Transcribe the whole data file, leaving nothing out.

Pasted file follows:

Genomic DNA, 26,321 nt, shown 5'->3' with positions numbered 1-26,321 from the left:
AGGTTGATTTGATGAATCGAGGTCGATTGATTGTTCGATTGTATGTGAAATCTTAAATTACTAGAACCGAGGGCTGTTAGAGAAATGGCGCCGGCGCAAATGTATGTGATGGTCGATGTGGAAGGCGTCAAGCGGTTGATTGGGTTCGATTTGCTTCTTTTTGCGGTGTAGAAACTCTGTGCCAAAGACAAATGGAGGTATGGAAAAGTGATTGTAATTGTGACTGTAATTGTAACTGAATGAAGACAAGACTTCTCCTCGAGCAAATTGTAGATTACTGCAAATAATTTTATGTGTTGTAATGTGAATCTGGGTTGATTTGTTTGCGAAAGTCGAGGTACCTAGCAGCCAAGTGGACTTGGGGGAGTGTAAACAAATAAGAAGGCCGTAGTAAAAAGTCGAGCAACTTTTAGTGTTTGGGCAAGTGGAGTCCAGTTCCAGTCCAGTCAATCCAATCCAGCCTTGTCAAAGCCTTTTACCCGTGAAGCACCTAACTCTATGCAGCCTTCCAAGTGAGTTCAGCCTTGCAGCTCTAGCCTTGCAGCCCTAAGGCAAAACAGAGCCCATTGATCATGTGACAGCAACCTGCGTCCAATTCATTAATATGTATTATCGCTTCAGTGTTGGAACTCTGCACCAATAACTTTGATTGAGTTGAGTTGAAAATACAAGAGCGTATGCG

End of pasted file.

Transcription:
Genomic DNA, 26,321 nt, shown 5'->3' with positions numbered 1-26,321 from the left:
AGGTTGATTTGATGAATCGAGGTCGATTGATTGTTCGATTGTATGTGAAATCTTAAATTACTAGAACCGAGGGCTGTTAGAGAAATGGCGCCGGCGCAAATGTATGTGATGGTCGATGTGGAAGGCGTCAAGCGGTTGATTGGGTTCGATTTGCTTCTTTTTGCGGTGTAGAAACTCTGTGCCAAAGACAAATGGAGGTATGGAAAAGTGATTGTAATTGTGACTGTAATTGTAACTGAATGAAGACAAGACTTCTCCTCGAGCAAATTGTAGATTACTGCAAATAATTTTATGTGTTGTAATGTGAATCTGGGTTGATTTGTTTGCGAAAGTCGAGGTACCTAGCAGCCAAGTGGACTTGGGGGAGTGTAAACAAATAAGAAGGCCGTAGTAAAAAGTCGAGCAACTTTTAGTGTTTGGGCAAGTGGAGTCCAGTTCCAGTCCAGTCAATCCAATCCAGCCTTGTCAAAGCCTTTTACCCGTGAAGCACCTAACTCTATGCAGCCTTCCAAGTGAGTTCAGCCTTGCAGCTCTAGCCTTGCAGCCCTAAGGCAAAACAGAGCCCATTGATCATGTGACAGCAACCTGCGTCCAATTCATTAATATGTATTATCGCTTCAGTGTTGGAACTCTGCACCAATAACTTTGATTGAGTTGAGTTGAAAATACAAGAGCGTATGCG